Elizabeth Smart’s dad: 1 police theory for abduction was blackmail “because I was gay”
Ed Smart, father of kidnapping survivor Elizabeth Smart, was forced into the public eye in 2002 when his daughter was abducted from her Salt Lake City bedroom in the middle of the night. She was 14 years old.
Back then, Smart used his voice to fight for her miraculous rescue. Now he’s sharing his own story.
In our exclusive interview, Smart reveals how difficult it was to come out as gay to his family and friends – and how it’s affected his relationship with his children.
“The thing about it is I never looked at myself as being gay. I know this sounds crazy,” Smart told “CBS This Morning” co-host Gayle King.
“I remember guys that kind of came up to me, and I just thought, you know, ‘Please just get away. You know, this is not me. This is not me,'” Smart added. “And I felt like, you know, this is not where I want my life to go. I’ve, you know, gone on a mission, I’ve, you know, I’m trying to do what I’m supposed to do.”
“According to the church,” King said.
“According to the church,” he responded.
For decades, Smart was tormented with an inner truth he did not want to tell, including during the investigation of his daughter’s abduction, which dominated news coverage at the time. Elizabeth was kidnapped in June 2002 and rescued nine months later, found only a few miles from her Utah home. Smart said he was worried his secret would be revealed.
“You know here we are the front page of the Enquirer,” Smart said.
“So did the police at one point view you as a suspect?” King asked.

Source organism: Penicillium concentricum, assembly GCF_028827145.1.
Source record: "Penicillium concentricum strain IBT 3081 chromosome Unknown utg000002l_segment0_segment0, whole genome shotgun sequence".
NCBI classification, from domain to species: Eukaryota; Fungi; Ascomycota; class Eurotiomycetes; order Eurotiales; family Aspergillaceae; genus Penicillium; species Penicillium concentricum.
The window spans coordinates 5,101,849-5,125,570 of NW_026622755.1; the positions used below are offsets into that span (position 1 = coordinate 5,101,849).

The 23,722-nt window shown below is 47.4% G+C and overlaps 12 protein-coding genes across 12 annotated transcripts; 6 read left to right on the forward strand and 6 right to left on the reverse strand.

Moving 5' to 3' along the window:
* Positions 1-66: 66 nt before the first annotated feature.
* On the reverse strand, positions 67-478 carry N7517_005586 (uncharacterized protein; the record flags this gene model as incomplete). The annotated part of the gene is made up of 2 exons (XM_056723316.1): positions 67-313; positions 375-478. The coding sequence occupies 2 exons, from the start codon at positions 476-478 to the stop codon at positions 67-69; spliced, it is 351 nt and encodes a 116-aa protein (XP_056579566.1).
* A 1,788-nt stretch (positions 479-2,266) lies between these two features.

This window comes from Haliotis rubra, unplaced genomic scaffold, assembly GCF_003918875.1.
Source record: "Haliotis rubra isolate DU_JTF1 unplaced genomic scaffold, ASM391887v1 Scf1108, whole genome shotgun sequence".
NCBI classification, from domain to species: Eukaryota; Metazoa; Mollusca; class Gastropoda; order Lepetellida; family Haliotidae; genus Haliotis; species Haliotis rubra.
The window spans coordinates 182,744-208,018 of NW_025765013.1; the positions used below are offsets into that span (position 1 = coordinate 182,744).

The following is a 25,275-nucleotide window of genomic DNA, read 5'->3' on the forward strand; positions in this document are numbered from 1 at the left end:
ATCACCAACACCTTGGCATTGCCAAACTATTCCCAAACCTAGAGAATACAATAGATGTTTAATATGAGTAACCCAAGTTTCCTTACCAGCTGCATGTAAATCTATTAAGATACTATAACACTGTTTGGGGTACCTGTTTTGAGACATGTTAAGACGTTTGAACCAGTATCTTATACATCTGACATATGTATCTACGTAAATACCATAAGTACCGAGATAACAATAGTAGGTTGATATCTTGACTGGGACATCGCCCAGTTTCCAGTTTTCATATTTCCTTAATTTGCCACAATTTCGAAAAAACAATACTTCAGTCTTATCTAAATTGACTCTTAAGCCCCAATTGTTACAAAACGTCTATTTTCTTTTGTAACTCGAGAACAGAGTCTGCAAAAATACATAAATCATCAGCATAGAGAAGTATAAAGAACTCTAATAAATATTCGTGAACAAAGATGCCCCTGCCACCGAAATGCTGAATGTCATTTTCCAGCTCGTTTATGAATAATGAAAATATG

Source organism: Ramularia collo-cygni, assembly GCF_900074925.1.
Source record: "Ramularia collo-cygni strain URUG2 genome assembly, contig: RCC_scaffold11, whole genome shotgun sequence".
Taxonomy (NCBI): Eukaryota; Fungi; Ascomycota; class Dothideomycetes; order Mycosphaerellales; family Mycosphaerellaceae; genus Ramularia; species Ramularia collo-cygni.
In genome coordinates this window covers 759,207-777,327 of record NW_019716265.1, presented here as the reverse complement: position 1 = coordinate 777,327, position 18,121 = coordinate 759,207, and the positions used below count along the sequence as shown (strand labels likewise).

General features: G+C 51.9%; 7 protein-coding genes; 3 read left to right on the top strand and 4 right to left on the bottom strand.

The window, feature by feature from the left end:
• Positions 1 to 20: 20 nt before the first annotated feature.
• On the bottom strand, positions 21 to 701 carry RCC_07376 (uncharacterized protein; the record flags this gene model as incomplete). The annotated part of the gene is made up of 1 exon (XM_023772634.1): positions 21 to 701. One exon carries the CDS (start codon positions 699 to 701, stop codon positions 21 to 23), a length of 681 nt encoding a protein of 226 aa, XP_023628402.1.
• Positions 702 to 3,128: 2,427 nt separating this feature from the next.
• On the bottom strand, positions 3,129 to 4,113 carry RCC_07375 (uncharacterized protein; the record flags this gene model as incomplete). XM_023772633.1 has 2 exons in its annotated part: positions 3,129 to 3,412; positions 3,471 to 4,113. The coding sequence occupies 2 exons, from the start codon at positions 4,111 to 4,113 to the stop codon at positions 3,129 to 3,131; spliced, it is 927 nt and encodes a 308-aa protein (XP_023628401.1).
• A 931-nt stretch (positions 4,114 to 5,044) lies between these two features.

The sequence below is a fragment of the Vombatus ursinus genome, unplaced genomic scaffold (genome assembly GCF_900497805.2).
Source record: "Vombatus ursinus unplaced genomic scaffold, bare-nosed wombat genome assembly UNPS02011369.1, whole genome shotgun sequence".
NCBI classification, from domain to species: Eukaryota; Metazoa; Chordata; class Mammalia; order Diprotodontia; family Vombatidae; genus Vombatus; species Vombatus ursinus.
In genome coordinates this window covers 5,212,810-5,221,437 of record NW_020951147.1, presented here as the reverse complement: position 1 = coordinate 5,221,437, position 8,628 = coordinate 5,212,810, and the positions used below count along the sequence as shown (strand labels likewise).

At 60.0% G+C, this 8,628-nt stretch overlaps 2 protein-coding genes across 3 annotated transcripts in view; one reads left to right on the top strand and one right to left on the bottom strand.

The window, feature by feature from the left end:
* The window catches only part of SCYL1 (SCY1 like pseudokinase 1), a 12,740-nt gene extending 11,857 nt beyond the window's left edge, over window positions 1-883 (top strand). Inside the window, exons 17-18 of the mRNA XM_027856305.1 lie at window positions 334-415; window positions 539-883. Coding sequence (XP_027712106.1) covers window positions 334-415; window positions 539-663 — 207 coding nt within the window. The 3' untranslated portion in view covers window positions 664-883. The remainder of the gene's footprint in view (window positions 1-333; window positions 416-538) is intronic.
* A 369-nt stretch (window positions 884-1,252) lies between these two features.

“The thing is, when a child goes missing, the first ones that they have to look at is the family,” Smart responded.
He explained one of the theories police had about Elizabeth’s abduction: “They potentially thought that somebody was blackmailing me… because I was gay.”
“That somehow I was having this gay affair, which was absolutely not,” Smart said. “In my mind, I thought, ‘I’ve lost Elizabeth, and now I’m losing Lois, and I’m losing my family.’ Everything that really means anything to me. How can it be that I have this thing inside of me that I can’t get rid of?”
Now 64 and divorced, Smart came out with the truth he had been hiding for most of his life a year ago. He said his family is still processing and acknowledged it must have been shocking for them.
“What is your relationship with your children today?” King asked.
“I do have a relationship with my children. I know that they’re processing this, they’re, you know, probably struggling through this,” Smart said. “It’s not an easy thing. But I do feel their love. And I’m very, very grateful for that.”
Watch more of Ed Smart’s interview at 8 a.m. ET/PT today on “CBS This Morning.”
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